United States, 1997
U.S. Release Date:
R (Violence, Nudity)
Theatrical Aspect Ratio:
Djimon Hounsou, Matthew McConaughey, Morgan Freeman, Anthony Hopkins, Nigel Hawthorne, Stellan Skarsgard, David Paymer, Pete Postlethwaite, Anna Paquin
Here's a word analogy: Amistad is to The Lost World as Schindler's List is to Jurassic Park. In 1993, after Steven Spielberg made the monster dino hit, many critics described Schindler's List as the director's "penance" (as if there was a need for him to apologize for making a crowd-pleasing blockbuster). Now, after a three-year layoff, Spielberg is back with a vengeance. Once again, his summer release was special effects-loaded action/adventure flick with dinosaurs munching on human appetizers. Now, following his 1993 pattern, he has fashioned another serious, inspirational Christmas release about the nature of humanity. That film is Amistad.
Although not as masterful as Schindler's List, Amistad is nevertheless a gripping motion picture. Thematically rich, impeccably crafted, and intellectually stimulating, the only area where this movie falls a little short is in its emotional impact. Watching Schindler's List was a powerful, almost spiritual, experience. Spielberg pulled us into the narrative, absorbed us in the drama, then finally let us go, exhausted and shattered, three-plus hours later. Aspects of the movie have stayed with me ever since. Amistad, while a fine example of film making, is not as transcendent.
The incident of the ship La Amistad is not found in any history books, but, considering who writes the texts, that's not a surprise. However, the event is a part of the American social and legal fabric, and, while Amistad does not adhere rigorously to the actual account, most of the basic facts are in order. Several, mostly minor changes have been made to enhance the film's dramatic force. On the whole, while Amistad may not be faithful to all of the details of the situation, it is true to the spirit and meaning of what transpired.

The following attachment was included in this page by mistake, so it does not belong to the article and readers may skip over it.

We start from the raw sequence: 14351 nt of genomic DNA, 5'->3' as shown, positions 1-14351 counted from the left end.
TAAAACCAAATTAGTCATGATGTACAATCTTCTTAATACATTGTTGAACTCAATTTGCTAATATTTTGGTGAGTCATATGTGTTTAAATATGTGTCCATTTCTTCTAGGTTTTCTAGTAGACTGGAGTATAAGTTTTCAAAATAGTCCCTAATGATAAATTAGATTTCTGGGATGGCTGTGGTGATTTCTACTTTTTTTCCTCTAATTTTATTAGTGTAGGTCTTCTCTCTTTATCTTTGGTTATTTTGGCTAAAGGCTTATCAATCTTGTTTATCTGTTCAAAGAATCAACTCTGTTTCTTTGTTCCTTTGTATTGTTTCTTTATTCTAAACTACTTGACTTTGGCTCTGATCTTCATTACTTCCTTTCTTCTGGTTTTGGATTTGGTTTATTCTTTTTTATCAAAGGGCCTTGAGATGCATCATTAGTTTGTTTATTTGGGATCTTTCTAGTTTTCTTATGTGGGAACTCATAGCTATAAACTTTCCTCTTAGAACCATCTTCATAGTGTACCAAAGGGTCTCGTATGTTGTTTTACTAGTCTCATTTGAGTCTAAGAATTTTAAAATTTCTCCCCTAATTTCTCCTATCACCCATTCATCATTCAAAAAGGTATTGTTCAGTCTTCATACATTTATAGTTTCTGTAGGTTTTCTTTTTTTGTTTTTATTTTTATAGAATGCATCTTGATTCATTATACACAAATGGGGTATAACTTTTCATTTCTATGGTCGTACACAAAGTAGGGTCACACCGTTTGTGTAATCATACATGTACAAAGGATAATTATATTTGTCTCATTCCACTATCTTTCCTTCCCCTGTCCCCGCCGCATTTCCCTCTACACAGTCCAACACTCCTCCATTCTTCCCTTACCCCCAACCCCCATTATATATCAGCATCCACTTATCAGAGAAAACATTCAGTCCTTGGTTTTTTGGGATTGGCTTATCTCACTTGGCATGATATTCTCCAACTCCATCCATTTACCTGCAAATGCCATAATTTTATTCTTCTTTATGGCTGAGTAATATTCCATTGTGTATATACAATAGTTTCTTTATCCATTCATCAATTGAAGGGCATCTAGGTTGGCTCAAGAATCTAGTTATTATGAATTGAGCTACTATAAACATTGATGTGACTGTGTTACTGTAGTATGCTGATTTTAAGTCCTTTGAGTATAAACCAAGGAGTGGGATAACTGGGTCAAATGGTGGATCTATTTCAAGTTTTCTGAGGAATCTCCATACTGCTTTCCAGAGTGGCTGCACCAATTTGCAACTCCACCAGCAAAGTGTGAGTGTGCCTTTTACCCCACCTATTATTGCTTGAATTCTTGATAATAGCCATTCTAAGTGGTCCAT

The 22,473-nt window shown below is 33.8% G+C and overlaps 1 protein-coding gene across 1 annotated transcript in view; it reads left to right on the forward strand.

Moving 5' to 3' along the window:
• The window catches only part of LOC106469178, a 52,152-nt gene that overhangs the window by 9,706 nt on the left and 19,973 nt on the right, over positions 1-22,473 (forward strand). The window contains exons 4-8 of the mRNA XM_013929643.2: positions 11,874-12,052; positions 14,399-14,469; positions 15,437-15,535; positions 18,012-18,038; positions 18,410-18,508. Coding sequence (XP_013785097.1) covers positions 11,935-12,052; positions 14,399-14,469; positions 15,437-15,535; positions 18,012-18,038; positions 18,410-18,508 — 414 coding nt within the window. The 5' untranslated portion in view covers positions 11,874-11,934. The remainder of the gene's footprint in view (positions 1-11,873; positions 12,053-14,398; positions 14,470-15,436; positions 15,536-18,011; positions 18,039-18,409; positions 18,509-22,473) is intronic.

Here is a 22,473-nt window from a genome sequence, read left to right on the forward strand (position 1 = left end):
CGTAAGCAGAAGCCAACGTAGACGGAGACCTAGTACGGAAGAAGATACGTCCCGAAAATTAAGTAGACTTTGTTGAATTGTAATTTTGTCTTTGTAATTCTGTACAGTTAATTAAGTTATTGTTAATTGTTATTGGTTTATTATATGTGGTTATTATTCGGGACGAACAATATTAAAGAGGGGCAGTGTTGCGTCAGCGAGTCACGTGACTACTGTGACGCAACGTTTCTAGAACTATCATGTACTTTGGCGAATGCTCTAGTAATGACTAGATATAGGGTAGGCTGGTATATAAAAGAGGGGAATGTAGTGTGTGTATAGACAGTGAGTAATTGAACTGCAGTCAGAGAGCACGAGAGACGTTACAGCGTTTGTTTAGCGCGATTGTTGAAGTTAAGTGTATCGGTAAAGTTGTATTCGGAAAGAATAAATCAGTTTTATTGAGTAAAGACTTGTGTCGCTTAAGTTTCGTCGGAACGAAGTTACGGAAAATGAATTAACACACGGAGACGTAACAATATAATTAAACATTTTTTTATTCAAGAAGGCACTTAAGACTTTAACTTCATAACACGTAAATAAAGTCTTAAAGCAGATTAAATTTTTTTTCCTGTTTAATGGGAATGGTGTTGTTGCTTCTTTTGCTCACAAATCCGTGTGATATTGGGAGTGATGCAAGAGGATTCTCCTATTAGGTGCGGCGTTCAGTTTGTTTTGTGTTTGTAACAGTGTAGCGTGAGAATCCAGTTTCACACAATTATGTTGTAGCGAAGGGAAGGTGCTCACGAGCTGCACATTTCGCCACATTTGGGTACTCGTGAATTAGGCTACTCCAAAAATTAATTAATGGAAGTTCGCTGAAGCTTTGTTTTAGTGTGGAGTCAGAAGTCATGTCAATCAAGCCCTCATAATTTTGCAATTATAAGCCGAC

One stormy night during the summer of 1839, the 53 men imprisoned on the Spanish slave ship La Amistad escape. Led by the lion-hearted Cinque (Djimon Hounsou), they take control of the vessel, killing most of the crew. Adrift somewhere off the coast of Cuba and uncertain how to make their way back to Africa, they rely on the two surviving Spaniards to navigate the eastward journey. They are tricked, however, and the La Amistad, which makes its way northward off the United States' eastern coastline, is eventually captured by an American naval ship near Connecticut. The kidnapped Africans are shackled and thrown into prison, charged with murder and piracy.
The first men to come to the Africans' defense are abolitionists Theodore Joadson (Morgan Freeman) and Lewis Tappan (Stellan Skarsgard). They are soon joined by Roger Baldwin (Matthew McConaughey), a property attorney of little repute. Aided by advice from former President John Quincy Adams (Anthony Hopkins), Baldwin proves a more persuasive orator than anyone gave him credit for, and his central argument -- that the prisoners were illegally kidnapped free men, not property -- convinces the judge. But powerful forces have aligned against Baldwin's cause. Current President Martin Van Buren (Nigel Hawthorne), eager to please Southern voters and 11-year old Queen Isabella of Spain (Anna Paquin), begins pulling strings behind-the-scenes to ensure that none of the Africans goes free.